Concluding Herbert Rogoff's 1969 interview from American Artist magazine...
HR: Commercial artists have to develop tricks for the purpose of saving time, and also for meeting the problems of reproduction. What are some of yours?
SK: Well, my biggest problem had always been trying to save my drawing or painting after I found I didn't like the way it was going. In washing it out, I lost not only today's painting, but yesterday's and last week's as well.
SK: I've overcome this by using a crystal clear spray to isolate my drawing. I start my picture by projecting my sketch onto my illustration board and then using pen and ink to draw it in. After my drawing is finished I spray it.
SK: I'm not restricted to India ink, mind you, I can also use water-based materials such as the felt tipped watercolors. In this way I can do drawings in colour without any real problem.
SK: Once having sprayed the surface, the next problem is trying to paint over that glazed surface. To start this I use a polymer matte medium, diluted with half water, which I brush over the area.
This is a very thin coat because I don't want to build it up to the extent that I find it beginning to peel away. Once the matte medium is on, I have a surface on which to paint in gouache.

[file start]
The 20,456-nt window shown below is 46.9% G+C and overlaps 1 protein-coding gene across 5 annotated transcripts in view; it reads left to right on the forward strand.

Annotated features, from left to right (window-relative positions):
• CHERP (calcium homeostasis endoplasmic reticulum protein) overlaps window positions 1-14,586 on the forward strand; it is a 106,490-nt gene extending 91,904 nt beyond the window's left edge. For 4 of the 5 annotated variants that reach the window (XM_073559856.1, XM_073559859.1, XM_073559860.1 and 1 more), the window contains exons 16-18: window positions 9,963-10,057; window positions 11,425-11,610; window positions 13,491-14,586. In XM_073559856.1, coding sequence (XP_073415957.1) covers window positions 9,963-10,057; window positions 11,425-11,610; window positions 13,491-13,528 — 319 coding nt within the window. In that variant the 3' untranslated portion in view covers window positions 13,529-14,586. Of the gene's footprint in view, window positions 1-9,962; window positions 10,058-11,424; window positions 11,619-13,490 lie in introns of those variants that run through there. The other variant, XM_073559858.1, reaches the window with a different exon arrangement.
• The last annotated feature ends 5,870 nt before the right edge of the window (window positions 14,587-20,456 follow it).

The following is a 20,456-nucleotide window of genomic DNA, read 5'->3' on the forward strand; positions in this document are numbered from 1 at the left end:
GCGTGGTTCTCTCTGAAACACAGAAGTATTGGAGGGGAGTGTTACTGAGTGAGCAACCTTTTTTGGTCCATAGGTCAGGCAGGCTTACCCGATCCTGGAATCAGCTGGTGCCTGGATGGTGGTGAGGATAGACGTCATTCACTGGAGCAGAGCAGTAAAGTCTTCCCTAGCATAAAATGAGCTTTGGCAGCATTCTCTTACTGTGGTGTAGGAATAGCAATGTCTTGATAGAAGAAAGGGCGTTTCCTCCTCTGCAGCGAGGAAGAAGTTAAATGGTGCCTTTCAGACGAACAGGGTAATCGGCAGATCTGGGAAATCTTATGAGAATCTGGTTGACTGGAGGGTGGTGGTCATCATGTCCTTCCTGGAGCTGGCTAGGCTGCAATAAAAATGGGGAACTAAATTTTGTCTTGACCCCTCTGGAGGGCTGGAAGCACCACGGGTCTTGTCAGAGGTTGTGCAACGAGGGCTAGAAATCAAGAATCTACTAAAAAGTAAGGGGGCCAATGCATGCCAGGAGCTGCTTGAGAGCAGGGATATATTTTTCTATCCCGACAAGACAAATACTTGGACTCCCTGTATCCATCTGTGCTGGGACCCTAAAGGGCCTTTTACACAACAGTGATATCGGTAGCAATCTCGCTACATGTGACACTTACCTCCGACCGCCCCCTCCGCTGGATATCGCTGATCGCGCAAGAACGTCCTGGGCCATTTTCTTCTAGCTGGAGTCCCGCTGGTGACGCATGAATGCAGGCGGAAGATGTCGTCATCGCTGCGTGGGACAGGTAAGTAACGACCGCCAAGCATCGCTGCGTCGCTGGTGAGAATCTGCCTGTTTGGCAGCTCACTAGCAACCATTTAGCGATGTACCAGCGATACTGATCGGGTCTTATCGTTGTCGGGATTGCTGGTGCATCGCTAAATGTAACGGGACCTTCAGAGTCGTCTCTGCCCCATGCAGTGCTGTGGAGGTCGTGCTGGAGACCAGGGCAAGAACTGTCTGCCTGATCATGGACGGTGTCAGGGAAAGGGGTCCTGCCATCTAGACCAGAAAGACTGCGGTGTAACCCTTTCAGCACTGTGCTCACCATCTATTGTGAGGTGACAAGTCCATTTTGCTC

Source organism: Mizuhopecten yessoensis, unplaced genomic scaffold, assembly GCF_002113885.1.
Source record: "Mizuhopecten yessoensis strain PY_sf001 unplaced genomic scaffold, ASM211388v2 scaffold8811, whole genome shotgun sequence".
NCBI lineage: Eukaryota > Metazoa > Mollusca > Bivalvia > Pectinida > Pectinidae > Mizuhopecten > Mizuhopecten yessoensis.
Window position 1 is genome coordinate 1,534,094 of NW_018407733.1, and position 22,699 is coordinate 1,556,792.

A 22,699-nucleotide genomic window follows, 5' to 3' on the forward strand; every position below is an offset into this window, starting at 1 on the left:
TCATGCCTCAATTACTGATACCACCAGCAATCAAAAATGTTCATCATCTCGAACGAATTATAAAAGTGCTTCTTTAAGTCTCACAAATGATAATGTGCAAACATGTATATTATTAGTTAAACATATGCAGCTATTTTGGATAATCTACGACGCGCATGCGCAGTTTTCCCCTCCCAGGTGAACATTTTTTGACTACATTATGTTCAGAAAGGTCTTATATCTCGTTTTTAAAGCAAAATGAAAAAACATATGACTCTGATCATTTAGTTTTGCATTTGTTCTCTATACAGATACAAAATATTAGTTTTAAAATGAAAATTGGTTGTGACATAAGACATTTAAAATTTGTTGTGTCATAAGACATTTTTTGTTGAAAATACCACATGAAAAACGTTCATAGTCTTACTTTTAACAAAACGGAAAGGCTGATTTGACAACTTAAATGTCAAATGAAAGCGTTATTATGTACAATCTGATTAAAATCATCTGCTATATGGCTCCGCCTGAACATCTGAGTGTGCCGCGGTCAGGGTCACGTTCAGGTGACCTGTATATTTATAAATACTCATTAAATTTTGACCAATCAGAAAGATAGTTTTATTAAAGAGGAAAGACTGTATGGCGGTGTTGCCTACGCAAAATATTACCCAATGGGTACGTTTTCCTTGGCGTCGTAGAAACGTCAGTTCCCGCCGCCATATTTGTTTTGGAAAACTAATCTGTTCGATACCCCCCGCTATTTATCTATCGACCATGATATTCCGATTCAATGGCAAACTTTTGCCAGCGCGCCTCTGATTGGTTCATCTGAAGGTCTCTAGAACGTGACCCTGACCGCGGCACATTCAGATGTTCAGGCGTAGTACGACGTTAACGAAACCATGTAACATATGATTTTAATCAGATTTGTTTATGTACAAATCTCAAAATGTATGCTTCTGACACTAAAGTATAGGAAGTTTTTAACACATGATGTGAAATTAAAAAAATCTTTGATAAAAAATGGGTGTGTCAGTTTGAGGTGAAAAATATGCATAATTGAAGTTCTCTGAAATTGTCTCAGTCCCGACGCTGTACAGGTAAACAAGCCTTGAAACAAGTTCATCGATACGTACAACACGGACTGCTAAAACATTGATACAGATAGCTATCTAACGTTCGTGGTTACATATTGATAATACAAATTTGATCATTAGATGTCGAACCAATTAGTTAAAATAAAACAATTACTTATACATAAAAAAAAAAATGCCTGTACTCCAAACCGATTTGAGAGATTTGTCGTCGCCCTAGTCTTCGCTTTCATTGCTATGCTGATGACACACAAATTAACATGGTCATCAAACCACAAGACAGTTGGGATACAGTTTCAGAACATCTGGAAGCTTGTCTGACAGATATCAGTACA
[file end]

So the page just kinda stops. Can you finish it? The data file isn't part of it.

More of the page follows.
SK: Then if I'm not satisfied - if the gouache painting comes out wrong - my escape hatch is a sponge and water to wash it off the isolated drawing. This is why I don't use the polymere colors - I'd never be able to wash them off. Although my painting is no longer in existence, my drawing, isolated under coats of plastic, is completely intact - I haven't lost it at all.
SK: Once I'm satisfied with my painting, I spray over this stage. Again, I've got to go through the process of using the matte medium, but it permits me to come back to this second stage if I'm in trouble.
SK: Not only is this a safety measure for me, but I can see the doors open as far as technique is concerned.
SK: It's very important for me to have complete control...
... because I found out some time ago that I'm not infallible.
* Thanks to Flickr members Boy de Haas and Ondiraiduveau, who both provided some of today's scans.